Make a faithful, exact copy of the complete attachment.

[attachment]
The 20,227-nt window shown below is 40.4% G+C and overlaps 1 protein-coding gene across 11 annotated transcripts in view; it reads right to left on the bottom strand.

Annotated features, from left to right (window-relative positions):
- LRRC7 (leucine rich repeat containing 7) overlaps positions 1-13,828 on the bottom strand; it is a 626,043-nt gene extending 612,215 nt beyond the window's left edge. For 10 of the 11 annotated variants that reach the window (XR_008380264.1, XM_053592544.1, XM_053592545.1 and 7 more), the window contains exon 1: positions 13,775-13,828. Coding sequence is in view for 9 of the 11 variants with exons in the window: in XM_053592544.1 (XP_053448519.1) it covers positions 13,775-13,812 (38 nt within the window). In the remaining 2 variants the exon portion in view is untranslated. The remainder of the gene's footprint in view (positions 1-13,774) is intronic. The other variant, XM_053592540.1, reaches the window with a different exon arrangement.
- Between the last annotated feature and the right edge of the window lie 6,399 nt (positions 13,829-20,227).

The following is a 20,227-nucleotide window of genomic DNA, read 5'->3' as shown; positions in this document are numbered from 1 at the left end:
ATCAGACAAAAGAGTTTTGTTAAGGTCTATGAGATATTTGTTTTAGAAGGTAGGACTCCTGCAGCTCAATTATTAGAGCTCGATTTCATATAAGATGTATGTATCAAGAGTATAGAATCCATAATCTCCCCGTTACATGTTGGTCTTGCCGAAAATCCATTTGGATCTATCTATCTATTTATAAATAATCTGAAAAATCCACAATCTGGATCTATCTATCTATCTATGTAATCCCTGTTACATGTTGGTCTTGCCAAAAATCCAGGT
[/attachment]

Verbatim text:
The 20,227-nt window shown below is 40.4% G+C and overlaps 1 protein-coding gene across 11 annotated transcripts in view; it reads right to left on the bottom strand.

Annotated features, from left to right (window-relative positions):
- LRRC7 (leucine rich repeat containing 7) overlaps positions 1-13,828 on the bottom strand; it is a 626,043-nt gene extending 612,215 nt beyond the window's left edge. For 10 of the 11 annotated variants that reach the window (XR_008380264.1, XM_053592544.1, XM_053592545.1 and 7 more), the window contains exon 1: positions 13,775-13,828. Coding sequence is in view for 9 of the 11 variants with exons in the window: in XM_053592544.1 (XP_053448519.1) it covers positions 13,775-13,812 (38 nt within the window). In the remaining 2 variants the exon portion in view is untranslated. The remainder of the gene's footprint in view (positions 1-13,774) is intronic. The other variant, XM_053592540.1, reaches the window with a different exon arrangement.
- Between the last annotated feature and the right edge of the window lie 6,399 nt (positions 13,829-20,227).

The following is a 20,227-nucleotide window of genomic DNA, read 5'->3' as shown; positions in this document are numbered from 1 at the left end:
ATCAGACAAAAGAGTTTTGTTAAGGTCTATGAGATATTTGTTTTAGAAGGTAGGACTCCTGCAGCTCAATTATTAGAGCTCGATTTCATATAAGATGTATGTATCAAGAGTATAGAATCCATAATCTCCCCGTTACATGTTGGTCTTGCCGAAAATCCATTTGGATCTATCTATCTATTTATAAATAATCTGAAAAATCCACAATCTGGATCTATCTATCTATCTATGTAATCCCTGTTACATGTTGGTCTTGCCAAAAATCCAGGT